A carbon time-bomb ticking away in thawing permafrost …
"Methane is a very potent greenhouse gas," University of Alaska Fairbanks ecology professor Katey Walter Anthony tells students during a field trip recorded on video by UAF. Walter Anthony has become something of YouTube phenom over the past few years, due to the many video clips showing her demonstrating how methane that’s been captured by ice on a frozen lake can be released by poking a hole in the ice and then ignited by holding a lighter next to the puncture…
“… A molecule of methane is 25 times stronger than carbon dioxide,” she tells her class just before igniting methane gas released from the bubble, which draws cheers from the students.
Walter Anthony says she doesn’t flare off the methane just to get a rise out of her undergrad students. She says it’s a sort of field test to determine where and whether methane is present in the bubbles encased in lake ice.
“Every once in a while, the gas that comes rushing out of those gas pockets in the ice puts the match out,” she said, “because there are nitrogen bubbles out there, too”
Walter Anthony has been researching the contents of those bubbles for more than 16 years now, and the 200-some frozen lakes in which they occurred, in Alaska, Canada, Sweden and Siberia. And now she’s getting a rise of a different kind with a study based on research she and five co-authors published this month in the journal Nature Geoscience.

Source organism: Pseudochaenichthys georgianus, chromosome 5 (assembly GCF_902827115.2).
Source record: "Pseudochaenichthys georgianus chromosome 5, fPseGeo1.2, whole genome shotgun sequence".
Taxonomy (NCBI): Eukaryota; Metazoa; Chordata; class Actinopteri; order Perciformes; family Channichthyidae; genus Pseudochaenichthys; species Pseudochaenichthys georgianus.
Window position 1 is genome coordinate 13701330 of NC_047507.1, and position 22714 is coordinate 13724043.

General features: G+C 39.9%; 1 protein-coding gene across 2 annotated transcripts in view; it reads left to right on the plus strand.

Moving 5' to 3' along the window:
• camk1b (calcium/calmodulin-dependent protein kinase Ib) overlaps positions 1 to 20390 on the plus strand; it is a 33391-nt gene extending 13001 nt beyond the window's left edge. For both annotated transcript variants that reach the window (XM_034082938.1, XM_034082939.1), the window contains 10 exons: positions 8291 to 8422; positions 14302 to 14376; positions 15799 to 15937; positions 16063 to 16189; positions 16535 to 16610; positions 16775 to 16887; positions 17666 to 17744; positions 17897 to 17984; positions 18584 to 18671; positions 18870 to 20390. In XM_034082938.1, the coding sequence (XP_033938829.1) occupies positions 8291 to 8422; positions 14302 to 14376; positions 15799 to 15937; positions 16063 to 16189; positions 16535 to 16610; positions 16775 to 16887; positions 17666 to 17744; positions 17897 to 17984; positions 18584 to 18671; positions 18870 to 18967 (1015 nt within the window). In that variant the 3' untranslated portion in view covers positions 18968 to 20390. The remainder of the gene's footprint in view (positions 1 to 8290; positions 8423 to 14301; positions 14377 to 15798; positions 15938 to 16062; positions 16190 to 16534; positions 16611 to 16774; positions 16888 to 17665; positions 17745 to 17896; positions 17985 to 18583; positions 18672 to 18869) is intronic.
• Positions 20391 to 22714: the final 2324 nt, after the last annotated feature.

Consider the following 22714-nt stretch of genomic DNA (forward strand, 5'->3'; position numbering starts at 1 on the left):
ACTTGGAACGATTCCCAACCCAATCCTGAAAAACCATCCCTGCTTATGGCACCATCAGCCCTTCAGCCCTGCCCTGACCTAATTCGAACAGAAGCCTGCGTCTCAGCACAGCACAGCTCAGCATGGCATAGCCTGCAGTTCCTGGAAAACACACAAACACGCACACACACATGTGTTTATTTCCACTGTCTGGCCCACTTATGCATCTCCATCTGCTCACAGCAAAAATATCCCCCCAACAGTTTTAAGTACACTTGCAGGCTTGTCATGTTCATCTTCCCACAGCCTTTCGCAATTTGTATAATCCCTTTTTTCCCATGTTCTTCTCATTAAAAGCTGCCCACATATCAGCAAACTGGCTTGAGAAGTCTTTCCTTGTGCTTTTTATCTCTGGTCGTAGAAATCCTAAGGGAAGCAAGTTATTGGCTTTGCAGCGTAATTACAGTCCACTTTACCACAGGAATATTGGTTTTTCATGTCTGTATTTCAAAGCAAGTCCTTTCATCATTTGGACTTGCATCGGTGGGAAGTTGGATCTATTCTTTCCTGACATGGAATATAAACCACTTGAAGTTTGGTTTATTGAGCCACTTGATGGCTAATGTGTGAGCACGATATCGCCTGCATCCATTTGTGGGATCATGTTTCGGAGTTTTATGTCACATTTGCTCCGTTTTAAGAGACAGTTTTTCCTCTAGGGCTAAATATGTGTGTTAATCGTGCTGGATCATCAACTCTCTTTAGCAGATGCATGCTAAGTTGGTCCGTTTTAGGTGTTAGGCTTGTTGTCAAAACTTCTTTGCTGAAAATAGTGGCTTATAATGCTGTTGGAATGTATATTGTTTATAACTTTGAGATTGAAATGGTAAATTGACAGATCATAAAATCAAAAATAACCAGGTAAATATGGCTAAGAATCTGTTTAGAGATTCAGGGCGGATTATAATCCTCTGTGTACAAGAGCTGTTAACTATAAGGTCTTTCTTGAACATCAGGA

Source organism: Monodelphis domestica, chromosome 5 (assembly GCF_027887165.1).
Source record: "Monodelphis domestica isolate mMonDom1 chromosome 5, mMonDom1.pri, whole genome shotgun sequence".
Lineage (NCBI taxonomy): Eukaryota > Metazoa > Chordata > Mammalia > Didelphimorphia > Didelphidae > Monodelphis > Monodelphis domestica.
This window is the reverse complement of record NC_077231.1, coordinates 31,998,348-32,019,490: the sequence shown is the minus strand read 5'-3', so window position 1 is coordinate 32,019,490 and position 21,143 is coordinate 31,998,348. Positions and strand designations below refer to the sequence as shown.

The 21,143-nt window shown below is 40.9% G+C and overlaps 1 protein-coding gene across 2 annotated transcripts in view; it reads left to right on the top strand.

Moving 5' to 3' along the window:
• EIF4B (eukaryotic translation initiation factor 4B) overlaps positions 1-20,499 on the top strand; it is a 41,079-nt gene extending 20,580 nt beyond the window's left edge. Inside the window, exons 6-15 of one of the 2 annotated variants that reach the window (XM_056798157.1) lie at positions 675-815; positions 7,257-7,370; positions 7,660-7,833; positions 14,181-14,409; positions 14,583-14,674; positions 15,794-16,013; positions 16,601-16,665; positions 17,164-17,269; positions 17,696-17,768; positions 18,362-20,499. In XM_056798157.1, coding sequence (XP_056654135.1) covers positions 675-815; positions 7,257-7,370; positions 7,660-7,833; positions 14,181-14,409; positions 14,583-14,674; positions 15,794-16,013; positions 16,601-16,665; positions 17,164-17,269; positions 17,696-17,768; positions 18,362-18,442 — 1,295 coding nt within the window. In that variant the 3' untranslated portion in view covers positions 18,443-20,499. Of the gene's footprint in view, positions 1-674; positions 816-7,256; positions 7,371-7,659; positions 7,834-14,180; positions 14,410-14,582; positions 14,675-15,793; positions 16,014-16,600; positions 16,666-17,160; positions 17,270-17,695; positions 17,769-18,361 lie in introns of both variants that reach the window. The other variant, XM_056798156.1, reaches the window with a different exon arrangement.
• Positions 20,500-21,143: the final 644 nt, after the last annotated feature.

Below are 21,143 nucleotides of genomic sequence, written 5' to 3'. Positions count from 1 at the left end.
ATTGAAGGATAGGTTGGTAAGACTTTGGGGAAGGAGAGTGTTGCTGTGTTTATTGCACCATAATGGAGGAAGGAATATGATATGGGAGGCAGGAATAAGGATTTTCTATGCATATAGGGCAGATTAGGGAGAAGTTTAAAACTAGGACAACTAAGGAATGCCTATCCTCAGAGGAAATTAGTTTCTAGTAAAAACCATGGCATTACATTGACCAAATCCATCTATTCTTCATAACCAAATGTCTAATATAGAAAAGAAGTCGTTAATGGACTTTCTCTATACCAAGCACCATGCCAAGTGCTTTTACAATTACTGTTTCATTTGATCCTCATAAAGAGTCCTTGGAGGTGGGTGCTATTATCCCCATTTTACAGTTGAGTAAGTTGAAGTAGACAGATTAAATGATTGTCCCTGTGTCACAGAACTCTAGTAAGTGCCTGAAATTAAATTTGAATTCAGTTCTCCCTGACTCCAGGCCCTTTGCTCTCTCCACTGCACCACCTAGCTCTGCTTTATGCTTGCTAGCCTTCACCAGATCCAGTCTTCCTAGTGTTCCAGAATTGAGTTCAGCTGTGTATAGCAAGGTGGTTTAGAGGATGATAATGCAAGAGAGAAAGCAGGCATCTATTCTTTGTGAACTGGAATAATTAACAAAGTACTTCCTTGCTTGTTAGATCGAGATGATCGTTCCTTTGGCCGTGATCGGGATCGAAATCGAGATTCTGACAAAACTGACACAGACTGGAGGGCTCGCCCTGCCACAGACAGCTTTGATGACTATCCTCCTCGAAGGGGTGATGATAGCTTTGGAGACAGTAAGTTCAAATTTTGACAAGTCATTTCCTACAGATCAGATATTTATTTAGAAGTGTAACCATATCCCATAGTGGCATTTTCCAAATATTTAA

The study was the first to employ a broad analysis of carbon released from frozen Arctic lakes to estimate the amount of carbon stored in permafrost soils and its impact on climate change.
Walter Anthony and fellow researchers employed aerial photography of the lakes and analysis of their methane emissions to estimate the amount of carbon in permafrost soils that’s been released since the mid-20th century, and how much carbon is likely to be released by the end of this century.
“People are really concerned with what we’re calling the carbon-permafrost feedback,” she said, “because permafrost contains a huge amount of carbon – there’s twice as much carbon frozen in permafrost as there is in the atmosphere.”
Walter Anthony says although permafrost soils have been releasing increasing amounts of carbon over the past 60 years, it’s a relatively small amount. But, the study predicts that will change, perhaps dramatically, by the end of the century, because the Arctic is warming so quickly it’s accelerating the pace of permafrost thawing.
“And along with that thaw, a huge quantity of carbon should be mobilized with large releases of greenhouse gases – really large,” she said.
Walter Anthony says that she and her fellow researchers can’t say when permafrost soils will begin releasing all that carbon – “though,” she says offhandedly, “I expect any day now we should start picking that up in our field measurements.”
Walter Anthony says that may mean climate scientists will have to revise the 7-and-a-half degrees Fahrenheit temperature increase that they predicted for the year 2100.
Editor's note: This story has been revised for posting online.